What would booze-soaked contemplation sound like if accompanied by an accordion? Wonder no more; David P. Smith answers that obscure question with a resounding "It would sound surprisingly cool." Formerly a visual and performance artist known for his surreal monologues, Smith picked up the accordion at the age of 30 and decided to head in a different direction, incorporating music into his realm but keeping his darkly comic sensibility intact. Hurtin' Dance Party
's cover and insert, which features a grizzled action figure tied to a miniature bottle of Seagram's and passed out on a hardwood floor, sets the stage for the deliciously controlled chaos that follows.
Almost postmodern in its juxtaposition of vintage instruments and approaches with 21st Century observations and attitude, Hurtin' Dance Party is darkly funny, abrasive yet infinitely listenable. Smith, whose voice would fit right in with any backroads country bar band, wraps his hillbilly yodel around some relatively mind-bending concepts, at least as far as bar bands go. From ghosts and demons to robot twins, he wanders down some dark paths, his trusty accordion clearing the way like a machete. Heartfelt crooners like "Robot Twin" and an unlisted cover of "I Can't Help It If I'm Still In Love With You" share space with grinding rockers like "Booze Party" and "New Diggity-Doo"; Smith covers a lot of ground, presumably with the help of a lot of bourbon.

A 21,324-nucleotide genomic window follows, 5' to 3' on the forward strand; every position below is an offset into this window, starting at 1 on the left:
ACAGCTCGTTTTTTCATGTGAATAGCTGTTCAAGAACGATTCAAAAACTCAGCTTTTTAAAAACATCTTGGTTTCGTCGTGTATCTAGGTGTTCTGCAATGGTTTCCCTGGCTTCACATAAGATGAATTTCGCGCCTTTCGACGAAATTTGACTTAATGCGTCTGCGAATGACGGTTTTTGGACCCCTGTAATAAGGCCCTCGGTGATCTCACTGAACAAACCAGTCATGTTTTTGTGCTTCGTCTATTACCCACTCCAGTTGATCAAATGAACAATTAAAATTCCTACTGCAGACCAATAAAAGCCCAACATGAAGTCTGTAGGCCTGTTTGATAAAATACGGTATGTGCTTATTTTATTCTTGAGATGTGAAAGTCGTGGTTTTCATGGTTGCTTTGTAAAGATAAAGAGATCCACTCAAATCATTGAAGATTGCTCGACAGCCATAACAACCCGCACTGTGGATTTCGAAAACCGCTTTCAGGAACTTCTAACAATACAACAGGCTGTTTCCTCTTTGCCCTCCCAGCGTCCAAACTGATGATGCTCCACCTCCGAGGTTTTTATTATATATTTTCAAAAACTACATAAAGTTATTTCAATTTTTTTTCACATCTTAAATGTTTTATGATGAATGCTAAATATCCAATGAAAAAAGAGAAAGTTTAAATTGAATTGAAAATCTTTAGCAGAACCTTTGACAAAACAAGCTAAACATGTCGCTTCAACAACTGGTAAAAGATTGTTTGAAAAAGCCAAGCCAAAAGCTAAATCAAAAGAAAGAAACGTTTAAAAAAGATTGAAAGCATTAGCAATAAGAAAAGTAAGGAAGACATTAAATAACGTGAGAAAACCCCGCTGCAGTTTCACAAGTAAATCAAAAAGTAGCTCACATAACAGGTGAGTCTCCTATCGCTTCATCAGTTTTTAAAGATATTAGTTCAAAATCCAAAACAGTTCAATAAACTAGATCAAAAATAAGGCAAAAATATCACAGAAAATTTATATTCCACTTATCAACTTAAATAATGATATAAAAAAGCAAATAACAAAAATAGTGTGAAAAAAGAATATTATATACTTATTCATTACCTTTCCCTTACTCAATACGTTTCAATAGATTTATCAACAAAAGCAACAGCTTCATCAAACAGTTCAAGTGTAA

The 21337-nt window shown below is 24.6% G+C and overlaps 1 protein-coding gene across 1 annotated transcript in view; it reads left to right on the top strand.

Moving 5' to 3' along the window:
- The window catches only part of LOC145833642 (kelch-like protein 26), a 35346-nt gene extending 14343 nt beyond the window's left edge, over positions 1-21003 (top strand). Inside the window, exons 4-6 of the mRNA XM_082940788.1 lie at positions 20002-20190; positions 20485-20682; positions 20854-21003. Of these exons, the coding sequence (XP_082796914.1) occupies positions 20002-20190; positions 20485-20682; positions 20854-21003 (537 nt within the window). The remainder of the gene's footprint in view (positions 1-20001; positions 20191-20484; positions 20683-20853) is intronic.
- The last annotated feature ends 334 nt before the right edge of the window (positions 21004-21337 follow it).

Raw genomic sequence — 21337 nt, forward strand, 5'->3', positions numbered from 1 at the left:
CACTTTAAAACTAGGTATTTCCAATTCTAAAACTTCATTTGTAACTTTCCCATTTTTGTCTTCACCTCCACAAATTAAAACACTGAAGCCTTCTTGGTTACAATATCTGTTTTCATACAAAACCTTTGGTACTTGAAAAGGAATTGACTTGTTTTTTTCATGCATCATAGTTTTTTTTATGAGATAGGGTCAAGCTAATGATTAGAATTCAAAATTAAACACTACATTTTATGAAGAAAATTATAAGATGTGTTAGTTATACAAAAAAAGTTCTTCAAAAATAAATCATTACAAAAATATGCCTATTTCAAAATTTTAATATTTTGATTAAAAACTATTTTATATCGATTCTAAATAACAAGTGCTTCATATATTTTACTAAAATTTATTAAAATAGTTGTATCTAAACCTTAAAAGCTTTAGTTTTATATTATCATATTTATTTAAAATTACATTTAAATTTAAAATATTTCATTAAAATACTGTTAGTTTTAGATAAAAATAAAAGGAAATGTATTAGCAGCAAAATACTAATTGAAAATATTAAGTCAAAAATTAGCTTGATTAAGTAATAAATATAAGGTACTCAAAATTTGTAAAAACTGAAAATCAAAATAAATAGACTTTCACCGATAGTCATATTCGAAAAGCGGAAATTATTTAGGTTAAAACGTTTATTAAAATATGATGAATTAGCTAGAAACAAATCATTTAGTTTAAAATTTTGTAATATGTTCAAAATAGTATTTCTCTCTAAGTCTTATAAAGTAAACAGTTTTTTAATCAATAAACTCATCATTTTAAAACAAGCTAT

Rollicking through the swampy, pitch-black "Ill Wind", sounding like Rocket From the Crypt scoring Ghost World, and following it up with the stream-of-consciousness Appalachian nightmare "Grey Yodel #3", Smith and his backing band never flinch. Theirs is a unique brand of rockabilly blues, twisted through a neo-satirical monkey grinder, making for a truly singular experience. Packing all the energy of Reverend Horton Heat and infusing it with wit, fragility and the occasional burst of honesty -- as well as the aforementioned and omnipresent accordion -- Hurtin' Dance Party is a head trip well worth taking.